Covered Employee: As part of the recent amendments, the definition of a covered employee was changed. A covered employee is an individual who works at least 80 hours for an employer within any 120-day period while physically present within the geographic boundaries of the city. Once the 80-hour threshold is reached, the employee will remain a covered employee for the remainder of the time that the employee works for the employer.
Accrual, Frontloading and Carryover of Leave: An employer may utilize an accrual or frontloading system. For employers that utilize an accrual system, employees will begin accruing both PTO and sick/safe leave time at one hour per 35 hours worked beginning on the implementation date and may cap accruals under each type of leave at 40 hours. Employee accruals (and caps) are measured across 12-month periods (which begin when the employee starts accruing time). Employees must be allowed to carry over up to 16 hours of PTO each year and up to 80 hours of paid sick/safe leave each year.
An employer may also utilize a frontloading system whereby the employer frontloads at least 40 hours of PTO and 40 hours of paid sick/safe leave at the beginning of the 12-month period. Employers using a frontloading system are not required to allow carryover of PTO but must permit carryover of unused paid sick/safe leave.
Use of Leave: An employee may use PTO for any purpose and may use paid sick/safe leave for the various sick/safe leave purposes under the law. An employer may adopt reasonable policies requiring employees to give prior notice for use of both PTO and the foreseeable need for paid sick/safe leave (with such requirements not to exceed 7 days). An employer may also reasonably require preapproval for the use of PTO. Documentation cannot be required; however, an employer can require various certifications that the employee has used paid sick/safe leave for a permissible purpose after the employee is absent for more than 3 consecutive workdays.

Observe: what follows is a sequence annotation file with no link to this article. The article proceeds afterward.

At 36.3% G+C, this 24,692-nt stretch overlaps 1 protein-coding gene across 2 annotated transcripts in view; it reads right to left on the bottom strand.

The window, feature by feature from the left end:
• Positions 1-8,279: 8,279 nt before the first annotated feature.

Payout upon Termination: Medium-sized employers who employ 51–100 covered employees will be required to pay out a maximum of 16 hours of accrued but unused paid leave upon separation until July 1, 2025. Starting on July 1, 2025, mediums-sized employers will be required to pay out the full amount of accrued but unused paid leave upon separation. Small employers with up to 50 covered employees do not need to pay out any accrued but unused paid leave upon separation. Large employers with more than 100 covered employees will be required to pay out the full amount of accrued but unused paid leave upon separation.
Notice Requirements: An employer must post, in a conspicuous place at each facility that is located within the geographic boundaries of the City where employees work, a notice advising employees of their right to paid time off. The City of Chicago’s Office of Labor Standards will provide the notice in the near future on their website.
An employer must also provide a notice advising employees of their right to paid time off in the first paycheck issued and annually with a paycheck issued within 30 days of July 1. Each time wages are paid, an employer must provide each employee written notification stating an updated amount of Paid Leave and Paid Sick Leave available and the accrual rates of both. An employer may choose a reasonable system for providing this notice, including, but not limited to, listing available paid time off on each pay stub or by using an online system where employees can access their own information.
Record Retention: Employers must retain records for 5 years. Records must include employee names, addresses, hours worked, pay rates, number of paid leave and paid sick leave hours earned each year, and dates on which paid leave and paid sick leave was used and paid.
Which Laws Apply
The IPLAWA does not apply to employers who must provide paid leave pursuant to any other municipal or county ordinances that provide for paid leave or paid sick leave that are in effect as of Jan. 1, 2024. Any municipal or county ordinances enacted or amended after Jan. 1, 2024, will have to meet, or exceed the requirements of the IPLAWA.
For further information about items in this L & T Bulletin, please contact ICUL’s Compliance & Advocacy Office: